Posts Tagged ‘John Lenahan’

Lúnasa Live

22,May, 2009

Lúnasa, the Irish band that so graciously allowed me to use their music for the Shadowmagic podcast, has a fab vid on youtube.  Check it out and then buy all of their CDs at www.lunasa.ie 

JL

Over-excited?

21,January, 2009

Obama Inauguration

My American friends have been sending me emails full of “A new day is dawning,” type prose.   Perhaps I have lived in cynical Britain for so long – or maybe too long – cause my initial reaction is that maybe everybody is getting just a wee bit too excited.  But then I thought, why not revel in the excitement?  There is nothing in this whole world more invigorating as the first month of a new love affair.  Those of us who have been around the block know that the joy and passion can’t last at those levels but we do it anyway and there is no denying it is wonderful.  In time, with luck, the exuberance of the beginnings morphs into comfortable, sustainable, living – without luck, it ends in tears. 

So go wild America, revel in your overexcitement, speak fluorescently about the promise of tomorrow – just remember that every mountain climber has to come down.  Whether it is a soft descent or a plummet is down to skill, preparation, teamwork but also – providence.

Good luck Mr President and good luck America.

Five Years Ago Today

7,January, 2009

Hello and Happy New Year everybody.  I know I have been awol. from my blog.  I have been on holiday and it seemed that my muse decided to stay at home.  But I am back and I promise soon to update you on the socks and the person that wears them but first I had to do this…

Five Years Ago Today

When Caroline and I were new together we took a plane to Rhodes.  From there we boarded an open-top ferry and sailed into a golden sunset as it was setting on the Aegean Sea.  Hours later, out of the pitch blackness of the open water the dazzlingly bright lights of the horseshoe harbour of Symi appeared as we rounded the island.  As we came closer we heard the sound of gunfire and then watched as, what looked like, 18th century Turkish soldiers fired muskets into a mob of undefended villagers.  But for cameras, the scaffolding donned with movie lights and the sight of a bikini-topped stagehand running around with a smoke machine – I would have had to come to the conclusion that our ferry trip had passed through a rip in time.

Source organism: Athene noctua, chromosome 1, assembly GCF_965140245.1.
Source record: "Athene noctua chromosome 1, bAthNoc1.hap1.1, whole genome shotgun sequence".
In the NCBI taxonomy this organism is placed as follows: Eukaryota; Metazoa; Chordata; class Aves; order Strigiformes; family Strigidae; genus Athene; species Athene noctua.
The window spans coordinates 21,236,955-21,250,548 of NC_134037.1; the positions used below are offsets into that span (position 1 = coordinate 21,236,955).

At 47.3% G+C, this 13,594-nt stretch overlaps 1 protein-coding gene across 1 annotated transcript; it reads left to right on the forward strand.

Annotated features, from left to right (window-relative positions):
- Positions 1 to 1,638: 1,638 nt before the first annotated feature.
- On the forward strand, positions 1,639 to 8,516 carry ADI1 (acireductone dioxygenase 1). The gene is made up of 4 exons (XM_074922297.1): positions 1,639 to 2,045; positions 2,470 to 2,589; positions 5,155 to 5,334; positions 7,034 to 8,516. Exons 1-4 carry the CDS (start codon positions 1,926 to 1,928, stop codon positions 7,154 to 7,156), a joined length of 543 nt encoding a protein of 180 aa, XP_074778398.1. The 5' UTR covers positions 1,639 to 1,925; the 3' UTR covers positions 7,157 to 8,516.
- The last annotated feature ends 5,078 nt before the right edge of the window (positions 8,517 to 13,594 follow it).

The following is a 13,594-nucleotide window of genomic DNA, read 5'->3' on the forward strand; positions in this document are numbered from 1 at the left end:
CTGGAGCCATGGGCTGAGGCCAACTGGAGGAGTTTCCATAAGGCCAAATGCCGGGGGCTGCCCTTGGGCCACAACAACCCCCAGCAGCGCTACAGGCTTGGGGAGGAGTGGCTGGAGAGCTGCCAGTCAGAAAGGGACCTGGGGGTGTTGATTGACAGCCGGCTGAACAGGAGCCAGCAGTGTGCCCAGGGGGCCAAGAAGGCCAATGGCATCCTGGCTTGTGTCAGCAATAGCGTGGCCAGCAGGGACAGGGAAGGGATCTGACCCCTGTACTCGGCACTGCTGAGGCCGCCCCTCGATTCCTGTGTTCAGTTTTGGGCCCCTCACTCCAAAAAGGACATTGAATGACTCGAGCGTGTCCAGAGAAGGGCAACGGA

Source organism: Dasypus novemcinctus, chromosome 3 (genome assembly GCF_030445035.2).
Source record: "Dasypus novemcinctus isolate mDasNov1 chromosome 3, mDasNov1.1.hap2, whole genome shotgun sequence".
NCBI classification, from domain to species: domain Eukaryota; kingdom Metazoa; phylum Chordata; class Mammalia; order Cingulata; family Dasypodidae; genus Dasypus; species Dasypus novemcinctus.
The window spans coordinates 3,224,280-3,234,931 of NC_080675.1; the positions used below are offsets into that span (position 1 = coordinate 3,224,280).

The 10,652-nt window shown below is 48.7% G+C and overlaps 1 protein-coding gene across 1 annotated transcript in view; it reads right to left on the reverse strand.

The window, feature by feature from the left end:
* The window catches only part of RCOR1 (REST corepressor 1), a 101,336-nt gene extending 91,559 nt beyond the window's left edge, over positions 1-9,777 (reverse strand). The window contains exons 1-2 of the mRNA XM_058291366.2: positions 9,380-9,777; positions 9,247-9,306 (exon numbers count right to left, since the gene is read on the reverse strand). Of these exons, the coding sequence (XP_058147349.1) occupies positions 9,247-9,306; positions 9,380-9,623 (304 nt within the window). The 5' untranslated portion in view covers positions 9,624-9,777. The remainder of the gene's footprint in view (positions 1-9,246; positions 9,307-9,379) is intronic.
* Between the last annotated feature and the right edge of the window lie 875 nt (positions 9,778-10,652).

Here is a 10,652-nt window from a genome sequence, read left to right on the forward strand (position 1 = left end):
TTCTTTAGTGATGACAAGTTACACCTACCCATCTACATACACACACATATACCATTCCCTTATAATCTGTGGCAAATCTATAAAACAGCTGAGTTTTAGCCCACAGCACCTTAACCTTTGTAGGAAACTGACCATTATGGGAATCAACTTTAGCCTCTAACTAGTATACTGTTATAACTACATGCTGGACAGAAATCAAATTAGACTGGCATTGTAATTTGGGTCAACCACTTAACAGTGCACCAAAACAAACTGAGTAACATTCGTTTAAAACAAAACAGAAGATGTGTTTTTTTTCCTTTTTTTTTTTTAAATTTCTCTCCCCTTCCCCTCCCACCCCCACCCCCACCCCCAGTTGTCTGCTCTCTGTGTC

What a wonderful island Symi was.  The town was just that horseshoe harbour.  To reach any other part of the island one must go by sea and every morning there was a choice of a handful of boats going to as many beaches.  For little money a local fisherman would ferry us to a beach, leave us there then return to grill the fresh fish he had just caught for lunch.  It was paradise.

Back on the island the small film crew would work around us.  The film was called Pascali’s Island.  Their only security was the occasional camera assistant asking us to possibly move to another table.  Caroline and I spend a lovely breakfast watching Helen Mirren shooting a scene only 15 feet away.  We sipped our coffee as she walked calmly from a house opposite and then burst into tears.  She did it flawlessly – over and over again.  Giving me another lesson it the fact that acting is a lot harder then it looks.

And then there was the food.  There was only one real restaurant run by Stavros.  We fell in love with the place.  By our second meal we were treated like old friends – by the end of the week we felt like part of the family.  If for the rest of my life I could only eat Stavros’s kleftivco washed down with pine-sap infused retsina wine – I don’t think I would complain.

It was our first big holiday together, and although it was years before we would marry, we had made a commitment to each other – we were in love – it was a honeymoon.  It was damn near perfect.

**